Thursday, January 15, 2009

I got Nuthin'

For this month's Garden Bloggers' Bloom Day, I mean. Last year I had quite a few things--sarcococca ruscifolia, a hellebore, and a hardy cyclamen, but this year even the flowering houseplants are dormant. (Or they are dead from neglect. I'm not good with plants that I can't water with a garden hose.) So all I can offer is my Christmas wreath, festooned with dried hydrangea and sedum flowers (the brown stuff that doesn't look like pine cones):

and this cabbage 'Pyramid' that refused to form a proper head, and looks kind of like a flower.

However, I do have something really fine--salad greens, and I didn't even have to plant them. They just self-seeded in a bed in my greenhouse. Turns out that miner's lettuce (claytonia) is pretty frost-tolerant.

Sunday, January 11, 2009

So I got this mini-bottle of St. Germain Elderflower liqueur in my Christmas stocking and the tag on the bottle suggested mixing it with champagne. It just happens that there was a bottle of very inexpensive sparkling wine in my pantry and I was in the mood for something spritzy tonight.

Oh. My. God. Talk about your elixer of the gods, this is it. I'm a bit of a nut for elderflower anything. When I can find it there's usually a bottle of elderflower syrup in the frig, ready to mix with sparkling water, on those rare hot summer days and on those dark drizzly days when you think summer, hot or otherwise, will never come again.

When I googled for an image of the bottle, itself a cool object, I discovered that one of the Garden Ranters had discovered St. Germain. I'm tempted to start a garden club just so I can serve elderflower cocktails at the first meeting.

Monday, January 05, 2009


Karen over at Greenwalks has organized a meetup for Seattle-area garden bloggers. It's Saturday February 7, at the Center for Urban Horticulture, and I bet lurkers would be welcome, too. Thanks, Karen, for making this happen.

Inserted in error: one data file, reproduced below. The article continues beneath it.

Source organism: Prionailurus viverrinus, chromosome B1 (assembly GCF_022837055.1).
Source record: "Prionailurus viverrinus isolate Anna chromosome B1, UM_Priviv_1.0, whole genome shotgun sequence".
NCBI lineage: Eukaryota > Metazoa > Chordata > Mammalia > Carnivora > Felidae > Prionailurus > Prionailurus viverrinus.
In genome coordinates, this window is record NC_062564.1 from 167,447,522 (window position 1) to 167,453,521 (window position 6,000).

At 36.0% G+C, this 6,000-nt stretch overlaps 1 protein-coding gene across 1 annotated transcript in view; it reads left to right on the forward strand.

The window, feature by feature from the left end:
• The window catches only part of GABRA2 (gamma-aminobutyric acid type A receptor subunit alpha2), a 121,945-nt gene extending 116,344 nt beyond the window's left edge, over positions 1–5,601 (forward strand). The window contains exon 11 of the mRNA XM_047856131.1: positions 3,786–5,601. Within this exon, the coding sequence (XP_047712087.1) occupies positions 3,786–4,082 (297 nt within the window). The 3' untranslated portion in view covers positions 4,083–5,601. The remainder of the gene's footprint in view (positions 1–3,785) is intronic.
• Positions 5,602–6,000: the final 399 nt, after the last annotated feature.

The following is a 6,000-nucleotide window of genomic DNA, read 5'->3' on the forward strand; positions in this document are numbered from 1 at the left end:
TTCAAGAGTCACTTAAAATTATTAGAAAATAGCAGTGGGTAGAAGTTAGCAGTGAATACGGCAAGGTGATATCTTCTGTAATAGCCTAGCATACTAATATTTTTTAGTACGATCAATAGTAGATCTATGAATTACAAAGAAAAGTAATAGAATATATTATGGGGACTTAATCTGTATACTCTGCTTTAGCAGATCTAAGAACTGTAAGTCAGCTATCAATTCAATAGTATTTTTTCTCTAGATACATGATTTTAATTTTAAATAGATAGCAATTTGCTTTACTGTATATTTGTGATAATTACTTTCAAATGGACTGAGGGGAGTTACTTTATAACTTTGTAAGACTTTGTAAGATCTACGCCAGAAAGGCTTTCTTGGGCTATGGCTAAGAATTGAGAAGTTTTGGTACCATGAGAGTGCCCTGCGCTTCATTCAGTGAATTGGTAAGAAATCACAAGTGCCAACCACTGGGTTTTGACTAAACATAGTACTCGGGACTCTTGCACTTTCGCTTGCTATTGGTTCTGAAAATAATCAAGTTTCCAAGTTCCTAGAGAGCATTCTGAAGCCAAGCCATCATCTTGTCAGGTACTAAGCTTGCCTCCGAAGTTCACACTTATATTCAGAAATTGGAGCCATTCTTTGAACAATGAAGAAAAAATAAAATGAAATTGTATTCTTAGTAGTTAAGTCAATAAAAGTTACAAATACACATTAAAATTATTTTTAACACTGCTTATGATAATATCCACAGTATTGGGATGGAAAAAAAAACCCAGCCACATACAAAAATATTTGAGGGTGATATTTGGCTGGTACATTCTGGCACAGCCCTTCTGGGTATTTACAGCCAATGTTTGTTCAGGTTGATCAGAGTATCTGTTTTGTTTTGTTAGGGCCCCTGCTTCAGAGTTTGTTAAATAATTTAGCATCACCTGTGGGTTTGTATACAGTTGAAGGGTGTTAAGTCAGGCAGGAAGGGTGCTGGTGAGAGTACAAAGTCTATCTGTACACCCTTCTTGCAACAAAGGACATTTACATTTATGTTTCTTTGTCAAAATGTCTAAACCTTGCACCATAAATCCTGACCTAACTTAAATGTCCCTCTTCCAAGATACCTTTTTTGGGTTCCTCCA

Sunday, January 04, 2009

January Harvest

Sure there's a freezer full of summer vegetables, and there are still plenty of potatoes, winter squash, pumpkins, garlic, and shallots stored in the pantry and the garage. But those are for the nights when I come home long after dark, or those weekends when it's too miserable to want to do anything outside. On a raw but otherwise decent Sunday in early January, it's fun to push aside the mulch* and dig up leeks, parsnips, yellow carrots, and a beautiful red cabbage.

*This year I wanted to see which crops would winter over, given enough protection. I buried a couple of beds ~two feet deep in big-leaf maple leaves, kept in place with wire-mesh panels forming hoops over the beds. So far I've successfully protected all of my root vegetables from temperatures in the low teens. The kale, brussel sprouts, and cabbages seem to be doing okay without any protection.

Thursday, January 01, 2009

Essentials Schmessentials

Hat tip to Pandagon for this one. According to the Pew Research Center the list of things Americans (meaning people living in the USA) consider essential is growing. Their list in order of necessity, and my $.02: